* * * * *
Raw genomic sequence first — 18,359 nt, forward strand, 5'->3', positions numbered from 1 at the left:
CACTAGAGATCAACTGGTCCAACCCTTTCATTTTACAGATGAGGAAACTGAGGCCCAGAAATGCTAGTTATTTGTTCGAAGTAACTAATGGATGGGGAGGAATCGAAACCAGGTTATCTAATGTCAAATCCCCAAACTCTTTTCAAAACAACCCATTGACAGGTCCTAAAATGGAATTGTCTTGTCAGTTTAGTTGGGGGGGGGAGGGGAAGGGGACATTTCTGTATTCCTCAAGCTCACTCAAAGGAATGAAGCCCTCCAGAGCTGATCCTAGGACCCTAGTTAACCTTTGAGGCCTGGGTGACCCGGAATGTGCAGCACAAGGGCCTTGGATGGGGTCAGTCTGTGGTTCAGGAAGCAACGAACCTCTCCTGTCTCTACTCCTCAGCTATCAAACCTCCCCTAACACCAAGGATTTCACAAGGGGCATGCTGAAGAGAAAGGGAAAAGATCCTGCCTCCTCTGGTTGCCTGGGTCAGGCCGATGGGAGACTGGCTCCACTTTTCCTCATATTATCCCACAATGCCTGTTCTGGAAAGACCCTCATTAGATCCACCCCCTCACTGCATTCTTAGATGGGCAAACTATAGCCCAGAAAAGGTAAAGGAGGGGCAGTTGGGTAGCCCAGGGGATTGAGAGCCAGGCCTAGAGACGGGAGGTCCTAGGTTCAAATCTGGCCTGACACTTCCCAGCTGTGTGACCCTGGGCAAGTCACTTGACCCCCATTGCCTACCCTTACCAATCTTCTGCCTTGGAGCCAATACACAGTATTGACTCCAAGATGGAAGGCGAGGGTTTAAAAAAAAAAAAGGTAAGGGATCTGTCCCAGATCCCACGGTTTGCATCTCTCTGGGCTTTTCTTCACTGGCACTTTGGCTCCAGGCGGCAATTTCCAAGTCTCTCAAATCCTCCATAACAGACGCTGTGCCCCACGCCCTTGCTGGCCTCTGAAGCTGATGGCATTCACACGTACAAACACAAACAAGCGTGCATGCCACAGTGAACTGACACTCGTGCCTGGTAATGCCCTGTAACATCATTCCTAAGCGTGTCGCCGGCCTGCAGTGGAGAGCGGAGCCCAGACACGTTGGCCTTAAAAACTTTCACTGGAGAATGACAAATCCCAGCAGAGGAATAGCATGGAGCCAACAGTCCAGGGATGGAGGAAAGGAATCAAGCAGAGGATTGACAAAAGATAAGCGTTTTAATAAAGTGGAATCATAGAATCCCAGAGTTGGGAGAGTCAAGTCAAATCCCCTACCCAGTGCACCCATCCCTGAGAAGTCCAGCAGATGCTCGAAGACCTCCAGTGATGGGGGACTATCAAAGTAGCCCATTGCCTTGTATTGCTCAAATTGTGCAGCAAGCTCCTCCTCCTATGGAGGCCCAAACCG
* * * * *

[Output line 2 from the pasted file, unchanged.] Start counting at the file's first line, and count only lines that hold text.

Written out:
CACTAGAGATCAACTGGTCCAACCCTTTCATTTTACAGATGAGGAAACTGAGGCCCAGAAATGCTAGTTATTTGTTCGAAGTAACTAATGGATGGGGAGGAATCGAAACCAGGTTATCTAATGTCAAATCCCCAAACTCTTTTCAAAACAACCCATTGACAGGTCCTAAAATGGAATTGTCTTGTCAGTTTAGTTGGGGGGGGGAGGGGAAGGGGACATTTCTGTATTCCTCAAGCTCACTCAAAGGAATGAAGCCCTCCAGAGCTGATCCTAGGACCCTAGTTAACCTTTGAGGCCTGGGTGACCCGGAATGTGCAGCACAAGGGCCTTGGATGGGGTCAGTCTGTGGTTCAGGAAGCAACGAACCTCTCCTGTCTCTACTCCTCAGCTATCAAACCTCCCCTAACACCAAGGATTTCACAAGGGGCATGCTGAAGAGAAAGGGAAAAGATCCTGCCTCCTCTGGTTGCCTGGGTCAGGCCGATGGGAGACTGGCTCCACTTTTCCTCATATTATCCCACAATGCCTGTTCTGGAAAGACCCTCATTAGATCCACCCCCTCACTGCATTCTTAGATGGGCAAACTATAGCCCAGAAAAGGTAAAGGAGGGGCAGTTGGGTAGCCCAGGGGATTGAGAGCCAGGCCTAGAGACGGGAGGTCCTAGGTTCAAATCTGGCCTGACACTTCCCAGCTGTGTGACCCTGGGCAAGTCACTTGACCCCCATTGCCTACCCTTACCAATCTTCTGCCTTGGAGCCAATACACAGTATTGACTCCAAGATGGAAGGCGAGGGTTTAAAAAAAAAAAAGGTAAGGGATCTGTCCCAGATCCCACGGTTTGCATCTCTCTGGGCTTTTCTTCACTGGCACTTTGGCTCCAGGCGGCAATTTCCAAGTCTCTCAAATCCTCCATAACAGACGCTGTGCCCCACGCCCTTGCTGGCCTCTGAAGCTGATGGCATTCACACGTACAAACACAAACAAGCGTGCATGCCACAGTGAACTGACACTCGTGCCTGGTAATGCCCTGTAACATCATTCCTAAGCGTGTCGCCGGCCTGCAGTGGAGAGCGGAGCCCAGACACGTTGGCCTTAAAAACTTTCACTGGAGAATGACAAATCCCAGCAGAGGAATAGCATGGAGCCAACAGTCCAGGGATGGAGGAAAGGAATCAAGCAGAGGATTGACAAAAGATAAGCGTTTTAATAAAGTGGAATCATAGAATCCCAGAGTTGGGAGAGTCAAGTCAAATCCCCTACCCAGTGCACCCATCCCTGAGAAGTCCAGCAGATGCTCGAAGACCTCCAGTGATGGGGGACTATCAAAGTAGCCCATTGCCTTGTATTGCTCAAATTGTGCAGCAAGCTCCTCCTCCTATGGAGGCCCAAACCG